Following Your Heart

Sometimes, although the belief in punishing is present, people’s hearts aren’t in it, that is to say, many parents don’t punish, or at least don’t punish much, despite sharing the normal belief in it, despite that they don’t condemn their own parents punishing practices. Many simply don’t have the stomach for it, which is a good thing. Many of today’s parents have intuitively seen through the sham, even if not many have in a cerebral way.

I personally know of a family, which has a lot of the characteristics of a classic abusive situation, where there was drug abuse by both of the parents, with alcoholism and much anger, frustration, and ambivalence regarding his own parents on the part of the father, and co-dependent issues. The kids, though, seem to have survived it fairly well, at least there doesn’t appear to be substance issues or violence; they are in their early twenties now and seem to be making lives for themselves. In many ways, it appears that the marriage is a clone of the father’s parents’ marriage. There is the dad’s alcoholism, frustration and anger, and there is the mom’s co-dependence and compensation (some would say ‘over-compensation’) strategy, but the newer generation of kids seems to have suffered much less damage. The kids of the previous generation in the father’s family were pretty messed up. The difference is in the use of punishment, as far as I can see.

Whenever I mention this book to the younger mother, I get in the usual arguments, arguments I get a lot on this subject; she doesn’t see either that anyone punishes, or that there’s anything wrong with parents wanting or getting it all their way, depending on the particular point we’re discussing – but she never hit her kids, and hardly grounded or anything. There may have been a certain amount of compensation or co-dependence in that, an attempt to provide the kids a nicer life than they got from their dad, but he was forbidden any sort of physical punishing as well, that was her line in the sand. The upshot seems to be, despite all the typical elements of abusiveness – he was verbally and emotionally horribly abusive – there was very little in the way of punishment. That is the contrast from one generation in this family to the next, while the grandmother denies her punishing, or denies any extreme punishing, she punished, and her kids were badly damaged. In the younger generation, while the mother professes not being opposed to parental rule and the parents’ right and duty to do it, she didn’t punish, and the kids appear to have survived much better. All the while, the grandfather and the father appear identical, except the younger man was forbidden to use physical punishment.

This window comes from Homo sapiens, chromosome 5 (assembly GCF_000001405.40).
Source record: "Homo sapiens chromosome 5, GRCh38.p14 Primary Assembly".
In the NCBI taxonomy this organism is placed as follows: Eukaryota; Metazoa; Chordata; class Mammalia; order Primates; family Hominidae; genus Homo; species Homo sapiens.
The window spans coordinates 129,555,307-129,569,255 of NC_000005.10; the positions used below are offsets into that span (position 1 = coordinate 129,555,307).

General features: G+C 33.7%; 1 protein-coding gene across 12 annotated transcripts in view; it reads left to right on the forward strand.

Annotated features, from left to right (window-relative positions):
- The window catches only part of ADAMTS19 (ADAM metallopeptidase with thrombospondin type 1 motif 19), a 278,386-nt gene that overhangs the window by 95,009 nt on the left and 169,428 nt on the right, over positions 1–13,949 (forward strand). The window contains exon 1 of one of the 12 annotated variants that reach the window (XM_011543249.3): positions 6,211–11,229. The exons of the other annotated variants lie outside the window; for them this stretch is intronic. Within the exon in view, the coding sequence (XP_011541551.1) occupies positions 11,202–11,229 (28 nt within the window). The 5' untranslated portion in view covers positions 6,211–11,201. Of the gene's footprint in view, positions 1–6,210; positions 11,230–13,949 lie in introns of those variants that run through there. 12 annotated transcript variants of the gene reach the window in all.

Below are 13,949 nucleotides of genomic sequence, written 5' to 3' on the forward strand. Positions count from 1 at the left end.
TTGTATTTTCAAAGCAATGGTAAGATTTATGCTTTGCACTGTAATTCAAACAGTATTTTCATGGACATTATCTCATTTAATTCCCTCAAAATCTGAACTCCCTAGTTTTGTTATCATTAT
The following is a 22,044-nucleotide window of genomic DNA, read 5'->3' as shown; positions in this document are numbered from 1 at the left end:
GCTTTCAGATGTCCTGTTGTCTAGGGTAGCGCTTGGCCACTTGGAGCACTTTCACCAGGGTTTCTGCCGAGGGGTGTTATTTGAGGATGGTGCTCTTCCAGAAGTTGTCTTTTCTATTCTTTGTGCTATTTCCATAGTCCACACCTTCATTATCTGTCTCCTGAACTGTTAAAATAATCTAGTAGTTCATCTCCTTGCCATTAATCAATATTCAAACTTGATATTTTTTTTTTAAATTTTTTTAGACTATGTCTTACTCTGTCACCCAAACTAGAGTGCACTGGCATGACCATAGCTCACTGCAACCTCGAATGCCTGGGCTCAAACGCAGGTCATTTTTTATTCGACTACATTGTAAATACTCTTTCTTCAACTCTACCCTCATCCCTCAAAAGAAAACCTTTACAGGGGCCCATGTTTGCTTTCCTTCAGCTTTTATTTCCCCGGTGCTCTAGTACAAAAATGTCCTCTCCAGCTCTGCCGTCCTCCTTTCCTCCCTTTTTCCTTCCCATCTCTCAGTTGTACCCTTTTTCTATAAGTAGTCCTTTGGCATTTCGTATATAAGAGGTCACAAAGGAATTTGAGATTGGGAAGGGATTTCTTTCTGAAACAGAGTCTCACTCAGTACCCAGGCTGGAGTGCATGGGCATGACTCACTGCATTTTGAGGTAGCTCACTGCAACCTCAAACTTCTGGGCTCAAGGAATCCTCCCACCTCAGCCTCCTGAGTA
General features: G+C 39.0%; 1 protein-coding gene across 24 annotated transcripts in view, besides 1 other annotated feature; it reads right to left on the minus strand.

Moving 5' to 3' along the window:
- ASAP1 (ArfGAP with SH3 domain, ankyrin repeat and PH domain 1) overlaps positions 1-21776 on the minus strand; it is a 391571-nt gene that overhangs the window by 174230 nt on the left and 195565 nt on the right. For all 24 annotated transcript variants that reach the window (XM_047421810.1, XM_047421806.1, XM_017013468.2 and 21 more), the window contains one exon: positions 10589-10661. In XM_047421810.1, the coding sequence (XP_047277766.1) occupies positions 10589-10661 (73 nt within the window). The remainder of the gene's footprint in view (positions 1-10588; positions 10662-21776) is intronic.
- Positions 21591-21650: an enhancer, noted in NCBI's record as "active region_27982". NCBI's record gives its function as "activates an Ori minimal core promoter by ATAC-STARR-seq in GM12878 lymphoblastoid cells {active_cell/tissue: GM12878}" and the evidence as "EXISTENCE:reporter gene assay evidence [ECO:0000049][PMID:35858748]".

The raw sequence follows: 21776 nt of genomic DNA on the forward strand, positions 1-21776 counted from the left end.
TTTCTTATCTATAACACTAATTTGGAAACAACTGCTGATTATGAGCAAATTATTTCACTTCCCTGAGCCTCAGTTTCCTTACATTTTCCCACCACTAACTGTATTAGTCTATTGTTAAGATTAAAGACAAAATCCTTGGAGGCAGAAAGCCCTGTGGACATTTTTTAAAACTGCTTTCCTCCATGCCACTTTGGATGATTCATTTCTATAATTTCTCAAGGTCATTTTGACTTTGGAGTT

This case seems to make a very clear case that the alcoholism and the verbal and emotional abuse being common, the outcomes were very different, and the difference was in the use of punishment. With no punishing, the children seem to have survived an abusive situation, while the generation that were punished show all the expected signs of abuse.

This is anecdotal, to be sure . . .

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